Parts two and three were probably the most helpful bits; she gets very practical about how to collect and use (free) rainwater as well as the importance of permeable paving that lets rainwater soak into the ground, as well as mulching that slows the evaporation of that same water. Further, she also helps the reader understand that lawns gently sloping away from the house are good for the house’s foundation, but bad for water utilization because so much of what you sprinkle runs directly into the street. To that end, she gives practical ideas about how to replace lawns (which need tons of water in the first place) and re-landscape with native plants that are less thirsty and can trap water from running into the gutter.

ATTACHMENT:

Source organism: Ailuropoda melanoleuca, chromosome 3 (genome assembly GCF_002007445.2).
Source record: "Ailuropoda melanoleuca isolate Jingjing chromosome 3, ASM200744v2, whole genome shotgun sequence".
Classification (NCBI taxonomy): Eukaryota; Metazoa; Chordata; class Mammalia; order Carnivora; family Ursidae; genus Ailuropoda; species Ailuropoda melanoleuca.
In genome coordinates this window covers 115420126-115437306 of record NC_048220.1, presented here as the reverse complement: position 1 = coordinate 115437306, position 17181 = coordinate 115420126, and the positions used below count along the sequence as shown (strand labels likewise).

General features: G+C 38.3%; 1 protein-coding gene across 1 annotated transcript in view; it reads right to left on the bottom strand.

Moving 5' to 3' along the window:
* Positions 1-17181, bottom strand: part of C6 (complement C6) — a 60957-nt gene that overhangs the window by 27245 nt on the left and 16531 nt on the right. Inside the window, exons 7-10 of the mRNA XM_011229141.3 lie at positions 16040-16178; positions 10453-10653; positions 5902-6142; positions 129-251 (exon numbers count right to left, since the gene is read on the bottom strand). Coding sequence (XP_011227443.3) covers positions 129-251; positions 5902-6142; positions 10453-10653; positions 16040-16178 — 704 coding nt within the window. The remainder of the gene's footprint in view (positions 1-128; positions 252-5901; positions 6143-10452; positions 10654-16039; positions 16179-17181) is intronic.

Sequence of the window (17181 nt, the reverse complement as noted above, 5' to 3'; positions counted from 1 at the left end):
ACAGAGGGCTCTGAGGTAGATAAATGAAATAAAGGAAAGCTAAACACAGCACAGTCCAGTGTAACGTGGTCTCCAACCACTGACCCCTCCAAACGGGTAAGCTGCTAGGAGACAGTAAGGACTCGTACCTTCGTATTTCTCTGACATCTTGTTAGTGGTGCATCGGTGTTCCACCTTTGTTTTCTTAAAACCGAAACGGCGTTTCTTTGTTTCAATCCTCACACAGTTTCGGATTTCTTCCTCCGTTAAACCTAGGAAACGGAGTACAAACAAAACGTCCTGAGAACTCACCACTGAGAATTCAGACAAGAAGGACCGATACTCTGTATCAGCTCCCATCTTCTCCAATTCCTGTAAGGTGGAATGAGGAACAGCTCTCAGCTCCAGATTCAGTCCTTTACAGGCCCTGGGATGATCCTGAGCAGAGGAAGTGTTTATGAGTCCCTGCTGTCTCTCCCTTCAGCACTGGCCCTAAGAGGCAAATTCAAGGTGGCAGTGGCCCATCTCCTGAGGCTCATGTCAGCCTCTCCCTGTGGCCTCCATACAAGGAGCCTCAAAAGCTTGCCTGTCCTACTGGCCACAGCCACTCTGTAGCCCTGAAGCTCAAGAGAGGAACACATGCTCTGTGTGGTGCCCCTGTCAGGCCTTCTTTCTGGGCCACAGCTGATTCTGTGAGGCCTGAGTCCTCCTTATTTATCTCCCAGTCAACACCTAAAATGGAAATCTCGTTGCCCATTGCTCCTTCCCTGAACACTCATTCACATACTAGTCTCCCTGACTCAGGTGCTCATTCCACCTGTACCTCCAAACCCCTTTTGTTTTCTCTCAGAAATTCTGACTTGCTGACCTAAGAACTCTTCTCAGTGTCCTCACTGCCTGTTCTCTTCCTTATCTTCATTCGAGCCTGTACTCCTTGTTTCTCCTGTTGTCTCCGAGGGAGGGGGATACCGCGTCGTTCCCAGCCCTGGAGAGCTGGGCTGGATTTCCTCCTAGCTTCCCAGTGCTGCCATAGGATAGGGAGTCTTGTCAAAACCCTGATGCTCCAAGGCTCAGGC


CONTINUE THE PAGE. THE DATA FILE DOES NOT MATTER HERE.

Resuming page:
Rainwater collection is a legitimately good idea that would help with my vegetable garden, except for the fact that I live in Colorado where it is very illegal to do so. I am very interested in trying some of her ideas with my front lawn, however, which is currently the epitome of water wastefulness. That’s a lot of money that I don’t need to be sending down the street! It was also valuable for me to think through the role of mulch in trapping water from evaporating, but I wish she would’ve spoken explicitly about vegetables (especially root vegetables) where you have to disturb the soil more frequently.